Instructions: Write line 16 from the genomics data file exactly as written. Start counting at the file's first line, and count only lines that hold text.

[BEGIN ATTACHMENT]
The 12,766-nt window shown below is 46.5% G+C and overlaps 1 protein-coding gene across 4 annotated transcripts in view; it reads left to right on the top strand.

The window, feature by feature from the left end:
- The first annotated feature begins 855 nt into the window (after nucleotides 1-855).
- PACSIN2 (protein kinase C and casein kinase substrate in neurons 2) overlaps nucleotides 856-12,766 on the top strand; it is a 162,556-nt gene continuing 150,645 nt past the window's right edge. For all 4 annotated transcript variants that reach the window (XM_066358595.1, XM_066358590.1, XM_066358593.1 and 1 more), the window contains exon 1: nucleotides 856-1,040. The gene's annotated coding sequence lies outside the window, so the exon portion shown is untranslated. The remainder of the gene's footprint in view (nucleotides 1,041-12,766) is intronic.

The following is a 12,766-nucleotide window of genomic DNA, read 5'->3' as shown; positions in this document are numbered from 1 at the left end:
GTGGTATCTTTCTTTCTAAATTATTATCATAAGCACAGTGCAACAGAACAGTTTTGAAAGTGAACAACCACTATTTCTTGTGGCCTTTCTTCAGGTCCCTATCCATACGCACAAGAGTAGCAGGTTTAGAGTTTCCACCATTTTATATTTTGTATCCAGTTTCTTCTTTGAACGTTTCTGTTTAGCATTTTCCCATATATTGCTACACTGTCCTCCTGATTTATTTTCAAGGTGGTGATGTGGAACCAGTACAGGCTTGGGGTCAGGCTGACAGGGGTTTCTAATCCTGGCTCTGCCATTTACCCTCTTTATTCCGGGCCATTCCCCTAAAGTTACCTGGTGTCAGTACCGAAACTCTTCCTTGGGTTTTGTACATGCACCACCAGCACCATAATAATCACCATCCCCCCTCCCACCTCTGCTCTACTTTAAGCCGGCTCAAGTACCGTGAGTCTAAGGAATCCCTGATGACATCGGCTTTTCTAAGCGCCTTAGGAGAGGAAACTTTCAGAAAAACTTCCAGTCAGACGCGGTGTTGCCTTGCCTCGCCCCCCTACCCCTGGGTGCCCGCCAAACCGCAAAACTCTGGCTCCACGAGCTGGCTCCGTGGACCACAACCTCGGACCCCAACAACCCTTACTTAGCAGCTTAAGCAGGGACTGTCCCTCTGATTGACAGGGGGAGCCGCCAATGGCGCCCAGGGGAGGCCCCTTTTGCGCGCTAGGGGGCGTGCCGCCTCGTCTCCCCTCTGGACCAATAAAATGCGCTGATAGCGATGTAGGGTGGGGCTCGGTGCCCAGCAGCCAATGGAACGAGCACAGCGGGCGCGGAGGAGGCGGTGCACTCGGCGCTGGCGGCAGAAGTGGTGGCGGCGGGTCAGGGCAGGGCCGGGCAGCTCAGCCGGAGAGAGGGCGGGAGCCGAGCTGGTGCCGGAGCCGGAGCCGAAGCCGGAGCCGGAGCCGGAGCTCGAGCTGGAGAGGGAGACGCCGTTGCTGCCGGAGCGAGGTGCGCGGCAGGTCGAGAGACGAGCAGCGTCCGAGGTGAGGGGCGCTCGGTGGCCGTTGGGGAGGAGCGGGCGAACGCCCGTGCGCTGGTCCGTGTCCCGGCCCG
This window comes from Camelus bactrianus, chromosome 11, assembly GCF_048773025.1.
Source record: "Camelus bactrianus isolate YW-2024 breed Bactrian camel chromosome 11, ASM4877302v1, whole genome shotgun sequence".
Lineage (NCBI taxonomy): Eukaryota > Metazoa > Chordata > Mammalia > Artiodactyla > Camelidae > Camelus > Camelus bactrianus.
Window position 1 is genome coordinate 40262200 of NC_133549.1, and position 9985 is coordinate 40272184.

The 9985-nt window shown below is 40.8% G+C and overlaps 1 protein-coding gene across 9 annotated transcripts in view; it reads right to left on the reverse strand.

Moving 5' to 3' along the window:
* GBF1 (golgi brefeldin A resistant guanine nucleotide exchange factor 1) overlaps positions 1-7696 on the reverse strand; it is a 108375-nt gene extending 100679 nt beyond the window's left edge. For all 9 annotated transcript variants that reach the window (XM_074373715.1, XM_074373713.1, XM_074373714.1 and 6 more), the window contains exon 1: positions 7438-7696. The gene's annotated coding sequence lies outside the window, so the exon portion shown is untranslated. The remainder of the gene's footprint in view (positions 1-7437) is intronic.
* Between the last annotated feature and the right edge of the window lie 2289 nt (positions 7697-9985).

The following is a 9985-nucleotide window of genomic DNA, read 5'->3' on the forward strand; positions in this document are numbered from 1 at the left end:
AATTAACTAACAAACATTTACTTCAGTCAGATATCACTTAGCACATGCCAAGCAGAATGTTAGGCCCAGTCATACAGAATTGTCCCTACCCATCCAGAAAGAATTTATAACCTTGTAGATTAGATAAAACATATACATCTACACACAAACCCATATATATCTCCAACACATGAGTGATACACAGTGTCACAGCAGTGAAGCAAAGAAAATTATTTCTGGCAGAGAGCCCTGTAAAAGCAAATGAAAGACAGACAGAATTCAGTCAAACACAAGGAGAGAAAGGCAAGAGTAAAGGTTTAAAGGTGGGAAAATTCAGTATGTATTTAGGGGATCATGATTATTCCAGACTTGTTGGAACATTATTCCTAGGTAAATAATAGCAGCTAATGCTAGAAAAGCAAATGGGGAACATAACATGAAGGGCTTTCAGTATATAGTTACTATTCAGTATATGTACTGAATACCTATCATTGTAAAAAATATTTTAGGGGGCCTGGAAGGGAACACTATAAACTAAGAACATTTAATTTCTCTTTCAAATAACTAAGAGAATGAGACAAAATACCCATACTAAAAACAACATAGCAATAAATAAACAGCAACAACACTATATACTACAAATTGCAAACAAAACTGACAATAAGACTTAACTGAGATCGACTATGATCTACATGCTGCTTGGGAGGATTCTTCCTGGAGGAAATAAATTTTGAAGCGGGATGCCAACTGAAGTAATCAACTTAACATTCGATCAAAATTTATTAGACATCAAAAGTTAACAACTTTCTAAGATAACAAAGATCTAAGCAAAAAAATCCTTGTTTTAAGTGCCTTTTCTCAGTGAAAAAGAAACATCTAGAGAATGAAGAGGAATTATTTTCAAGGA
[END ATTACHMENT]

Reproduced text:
AATTAACTAACAAACATTTACTTCAGTCAGATATCACTTAGCACATGCCAAGCAGAATGTTAGGCCCAGTCATACAGAATTGTCCCTACCCATCCAGAAAGAATTTATAACCTTGTAGATTAGATAAAACATATACATCTACACACAAACCCATATATATCTCCAACACATGAGTGATACACAGTGTCACAGCAGTGAAGCAAAGAAAATTATTTCTGGCAGAGAGCCCTGTAAAAGCAAATGAAAGACAGACAGAATTCAGTCAAACACAAGGAGAGAAAGGCAAGAGTAAAGGTTTAAAGGTGGGAAAATTCAGTATGTATTTAGGGGATCATGATTATTCCAGACTTGTTGGAACATTATTCCTAGGTAAATAATAGCAGCTAATGCTAGAAAAGCAAATGGGGAACATAACATGAAGGGCTTTCAGTATATAGTTACTATTCAGTATATGTACTGAATACCTATCATTGTAAAAAATATTTTAGGGGGCCTGGAAGGGAACACTATAAACTAAGAACATTTAATTTCTCTTTCAAATAACTAAGAGAATGAGACAAAATACCCATACTAAAAACAACATAGCAATAAATAAACAGCAACAACACTATATACTACAAATTGCAAACAAAACTGACAATAAGACTTAACTGAGATCGACTATGATCTACATGCTGCTTGGGAGGATTCTTCCTGGAGGAAATAAATTTTGAAGCGGGATGCCAACTGAAGTAATCAACTTAACATTCGATCAAAATTTATTAGACATCAAAAGTTAACAACTTTCTAAGATAACAAAGATCTAAGCAAAAAAATCCTTGTTTTAAGTGCCTTTTCTCAGTGAAAAAGAAACATCTAGAGAATGAAGAGGAATTATTTTCAAGGA